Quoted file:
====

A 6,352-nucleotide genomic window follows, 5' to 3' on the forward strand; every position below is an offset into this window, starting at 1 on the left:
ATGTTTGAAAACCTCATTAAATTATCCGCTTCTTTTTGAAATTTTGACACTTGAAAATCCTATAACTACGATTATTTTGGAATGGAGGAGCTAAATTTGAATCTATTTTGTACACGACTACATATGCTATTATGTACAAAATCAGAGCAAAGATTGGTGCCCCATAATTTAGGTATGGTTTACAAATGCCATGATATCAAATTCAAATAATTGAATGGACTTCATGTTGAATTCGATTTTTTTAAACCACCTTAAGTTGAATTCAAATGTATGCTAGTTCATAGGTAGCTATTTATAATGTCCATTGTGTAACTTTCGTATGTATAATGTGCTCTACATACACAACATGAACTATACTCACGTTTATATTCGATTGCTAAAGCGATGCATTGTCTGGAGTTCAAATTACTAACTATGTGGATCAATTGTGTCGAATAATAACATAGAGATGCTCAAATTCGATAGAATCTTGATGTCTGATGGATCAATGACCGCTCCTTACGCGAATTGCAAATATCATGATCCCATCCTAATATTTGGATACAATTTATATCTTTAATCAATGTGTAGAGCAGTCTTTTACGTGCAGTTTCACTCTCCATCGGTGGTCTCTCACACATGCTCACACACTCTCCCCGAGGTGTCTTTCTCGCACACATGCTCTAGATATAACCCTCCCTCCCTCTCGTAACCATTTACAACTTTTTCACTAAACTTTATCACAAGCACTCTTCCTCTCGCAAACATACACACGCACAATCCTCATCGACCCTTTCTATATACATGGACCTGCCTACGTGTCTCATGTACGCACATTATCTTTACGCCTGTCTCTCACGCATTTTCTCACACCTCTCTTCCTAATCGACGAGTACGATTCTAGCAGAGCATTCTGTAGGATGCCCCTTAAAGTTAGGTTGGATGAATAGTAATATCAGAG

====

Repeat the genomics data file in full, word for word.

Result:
A 6,352-nucleotide genomic window follows, 5' to 3' on the forward strand; every position below is an offset into this window, starting at 1 on the left:
ATGTTTGAAAACCTCATTAAATTATCCGCTTCTTTTTGAAATTTTGACACTTGAAAATCCTATAACTACGATTATTTTGGAATGGAGGAGCTAAATTTGAATCTATTTTGTACACGACTACATATGCTATTATGTACAAAATCAGAGCAAAGATTGGTGCCCCATAATTTAGGTATGGTTTACAAATGCCATGATATCAAATTCAAATAATTGAATGGACTTCATGTTGAATTCGATTTTTTTAAACCACCTTAAGTTGAATTCAAATGTATGCTAGTTCATAGGTAGCTATTTATAATGTCCATTGTGTAACTTTCGTATGTATAATGTGCTCTACATACACAACATGAACTATACTCACGTTTATATTCGATTGCTAAAGCGATGCATTGTCTGGAGTTCAAATTACTAACTATGTGGATCAATTGTGTCGAATAATAACATAGAGATGCTCAAATTCGATAGAATCTTGATGTCTGATGGATCAATGACCGCTCCTTACGCGAATTGCAAATATCATGATCCCATCCTAATATTTGGATACAATTTATATCTTTAATCAATGTGTAGAGCAGTCTTTTACGTGCAGTTTCACTCTCCATCGGTGGTCTCTCACACATGCTCACACACTCTCCCCGAGGTGTCTTTCTCGCACACATGCTCTAGATATAACCCTCCCTCCCTCTCGTAACCATTTACAACTTTTTCACTAAACTTTATCACAAGCACTCTTCCTCTCGCAAACATACACACGCACAATCCTCATCGACCCTTTCTATATACATGGACCTGCCTACGTGTCTCATGTACGCACATTATCTTTACGCCTGTCTCTCACGCATTTTCTCACACCTCTCTTCCTAATCGACGAGTACGATTCTAGCAGAGCATTCTGTAGGATGCCCCTTAAAGTTAGGTTGGATGAATAGTAATATCAGAG